Interview with Charlotte Sachs Bostrup (the KARLA trilogy)

“We have to trick the boys”

“I’m not fed up with Karla. But her story is told now; I’m done with her.” While KARLA & JONAS is touring the festivals, director Charlotte Sachs Bostrup looks back upon the Karla trilogy.


One of the Karla films’ strongest trumps is their true and honest depiction of everyday life in a modern family.

Charlotte Sachs Bostrup: “The films are based upon the books by Renée Toft Simonsen. She’s very much grounded in life: she has children, went through a divorce, remarried and lives in a compound family. She knows how difficult it is to combine a career with being a mother.
Renée Toft Simonsen is a fascinating woman. As an eighties supermodel she stood on the cover of every magazine: Vogue, Elle… But she got bored with that kind of life and wanted to prove she had more than beauty to offer. She studied psychology and is now a famous author with a clear view on the emotional life of children.”


Your films look so realistic that the audience is usually willing to believe all the actors are really one big family.

Sachs Bostrup: “Don’t worry: they’re not. I try to create an atmosphere on the set in which the actors feel safe. Acting is ‘sharing what lives inside of you’ and that you can only do in a safe and supportive environment. For main actress Elena Arndt-Jensen I tried to create the space in which she could unfold herself and she filled up that space in an amazing way.”


In KARLA & JONAS it’s again Karla who’s the driving force behind the quest for Jonas’ mum.

Sachs Bostrup: “Because Jonas is afraid. His mother gave him away as a child. Now he’s afraid she’ll refuse him once more.”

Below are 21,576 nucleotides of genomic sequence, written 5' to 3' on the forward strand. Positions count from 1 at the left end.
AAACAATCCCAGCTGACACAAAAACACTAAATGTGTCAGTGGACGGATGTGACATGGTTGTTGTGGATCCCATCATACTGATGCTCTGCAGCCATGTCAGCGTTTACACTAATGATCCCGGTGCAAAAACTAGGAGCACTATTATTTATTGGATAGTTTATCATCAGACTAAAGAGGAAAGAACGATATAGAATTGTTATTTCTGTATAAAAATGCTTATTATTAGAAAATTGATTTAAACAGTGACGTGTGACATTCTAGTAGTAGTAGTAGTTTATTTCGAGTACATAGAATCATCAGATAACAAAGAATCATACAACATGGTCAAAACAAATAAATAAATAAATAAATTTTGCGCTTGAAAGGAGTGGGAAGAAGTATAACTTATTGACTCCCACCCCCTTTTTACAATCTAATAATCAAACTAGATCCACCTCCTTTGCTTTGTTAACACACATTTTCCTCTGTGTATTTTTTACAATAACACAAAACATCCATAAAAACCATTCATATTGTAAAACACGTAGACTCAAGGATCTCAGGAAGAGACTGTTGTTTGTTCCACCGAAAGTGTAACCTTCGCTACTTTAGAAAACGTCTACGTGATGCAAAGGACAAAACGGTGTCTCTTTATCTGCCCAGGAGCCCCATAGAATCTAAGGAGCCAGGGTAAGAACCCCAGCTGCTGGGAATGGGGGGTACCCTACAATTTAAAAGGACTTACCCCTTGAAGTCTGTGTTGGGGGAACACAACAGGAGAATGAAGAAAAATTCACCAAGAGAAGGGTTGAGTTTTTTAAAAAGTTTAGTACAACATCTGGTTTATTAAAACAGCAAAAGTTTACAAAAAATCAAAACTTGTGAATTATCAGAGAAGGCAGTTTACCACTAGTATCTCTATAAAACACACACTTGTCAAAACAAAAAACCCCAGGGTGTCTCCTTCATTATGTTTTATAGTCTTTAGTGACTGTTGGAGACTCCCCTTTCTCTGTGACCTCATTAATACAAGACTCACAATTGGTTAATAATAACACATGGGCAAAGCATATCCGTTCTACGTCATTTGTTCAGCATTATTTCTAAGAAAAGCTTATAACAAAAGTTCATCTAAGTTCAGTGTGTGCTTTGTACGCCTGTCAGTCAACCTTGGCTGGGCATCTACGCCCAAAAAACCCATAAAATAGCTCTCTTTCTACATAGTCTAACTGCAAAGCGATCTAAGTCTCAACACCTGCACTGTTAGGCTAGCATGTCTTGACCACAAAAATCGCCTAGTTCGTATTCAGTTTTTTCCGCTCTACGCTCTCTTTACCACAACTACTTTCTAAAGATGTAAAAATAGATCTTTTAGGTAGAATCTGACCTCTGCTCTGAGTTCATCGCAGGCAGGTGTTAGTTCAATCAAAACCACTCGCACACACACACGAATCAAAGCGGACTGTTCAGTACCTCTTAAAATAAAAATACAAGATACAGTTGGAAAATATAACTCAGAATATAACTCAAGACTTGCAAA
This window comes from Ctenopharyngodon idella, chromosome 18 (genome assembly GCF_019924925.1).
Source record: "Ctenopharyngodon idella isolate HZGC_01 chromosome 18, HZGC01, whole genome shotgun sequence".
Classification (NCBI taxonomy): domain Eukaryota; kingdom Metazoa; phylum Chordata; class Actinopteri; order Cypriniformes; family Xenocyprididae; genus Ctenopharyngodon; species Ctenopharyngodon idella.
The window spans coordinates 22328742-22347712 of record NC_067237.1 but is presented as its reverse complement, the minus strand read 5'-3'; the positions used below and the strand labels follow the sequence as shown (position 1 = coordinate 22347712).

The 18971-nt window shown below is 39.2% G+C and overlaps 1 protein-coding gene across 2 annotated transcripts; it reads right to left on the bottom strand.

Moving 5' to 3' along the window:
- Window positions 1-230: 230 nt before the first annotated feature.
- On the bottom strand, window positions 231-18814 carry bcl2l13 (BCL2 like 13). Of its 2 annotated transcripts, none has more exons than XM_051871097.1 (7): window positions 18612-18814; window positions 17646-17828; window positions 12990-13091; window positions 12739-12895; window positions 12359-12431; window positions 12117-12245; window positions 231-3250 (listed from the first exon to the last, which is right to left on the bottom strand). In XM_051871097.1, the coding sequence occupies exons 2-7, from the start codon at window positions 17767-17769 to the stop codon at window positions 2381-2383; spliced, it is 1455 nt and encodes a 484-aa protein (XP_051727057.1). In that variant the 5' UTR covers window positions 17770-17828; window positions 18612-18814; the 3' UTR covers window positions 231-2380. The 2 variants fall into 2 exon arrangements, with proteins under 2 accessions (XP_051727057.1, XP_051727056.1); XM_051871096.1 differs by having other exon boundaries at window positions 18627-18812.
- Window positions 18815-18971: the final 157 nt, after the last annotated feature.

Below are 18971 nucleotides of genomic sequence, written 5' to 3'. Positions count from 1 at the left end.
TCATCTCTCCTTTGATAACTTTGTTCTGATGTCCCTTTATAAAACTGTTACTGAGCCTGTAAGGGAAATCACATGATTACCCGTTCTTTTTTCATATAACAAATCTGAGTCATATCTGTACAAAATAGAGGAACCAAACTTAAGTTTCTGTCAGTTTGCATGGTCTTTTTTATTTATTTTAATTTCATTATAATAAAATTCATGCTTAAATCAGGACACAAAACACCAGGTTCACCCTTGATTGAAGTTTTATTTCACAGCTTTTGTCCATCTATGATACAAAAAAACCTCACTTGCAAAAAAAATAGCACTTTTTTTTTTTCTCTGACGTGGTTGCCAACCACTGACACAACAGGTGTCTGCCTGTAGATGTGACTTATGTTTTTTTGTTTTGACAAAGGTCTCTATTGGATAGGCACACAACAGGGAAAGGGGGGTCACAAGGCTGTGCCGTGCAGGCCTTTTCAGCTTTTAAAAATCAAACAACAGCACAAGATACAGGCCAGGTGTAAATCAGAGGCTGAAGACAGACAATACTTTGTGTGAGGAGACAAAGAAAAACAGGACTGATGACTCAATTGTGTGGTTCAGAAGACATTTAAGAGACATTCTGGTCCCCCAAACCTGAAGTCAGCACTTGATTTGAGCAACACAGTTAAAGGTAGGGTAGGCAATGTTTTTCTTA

Sorry to say but… the KARLA films are girls’ movies. How would you promote them with boys?

Sachs Bostrup: “These films show how girls really are. But we have to keep that a secret to the boys. We have to trick them. We’d better tell them that KARLA & KATRINE is about a boy who is falsely accused and now tries to clear his name with the help of friends. And KARLA & JONAS is a thrilling quest for a missing family member.”


Research brought up that a title like KARLA & JONAS (boys + girls names) has the second least appeal on a young audience. Guess what titles have the least appeal?

Sachs Bostrup: “Two girls’ names. Isn’t that a terribly tendency in society? Emotions are taboo for boys and they themselves are the worst victims of that. I feel pity for them: they get excluded from a very important competence. Being aware of your emotions is essential for having a successful social life. I don’t worry about the girls; they’ll survive. In 3 generations time they’ll manage to do all things that a man can do. But men still can only do ‘boyish’ things. That’s an important symptom that I mention in the movie.”


Very delicately you show the barrier between Karla and Katrine: the uncomfortable, unaccustomed silences. How did you explain those subtle details to the young actors?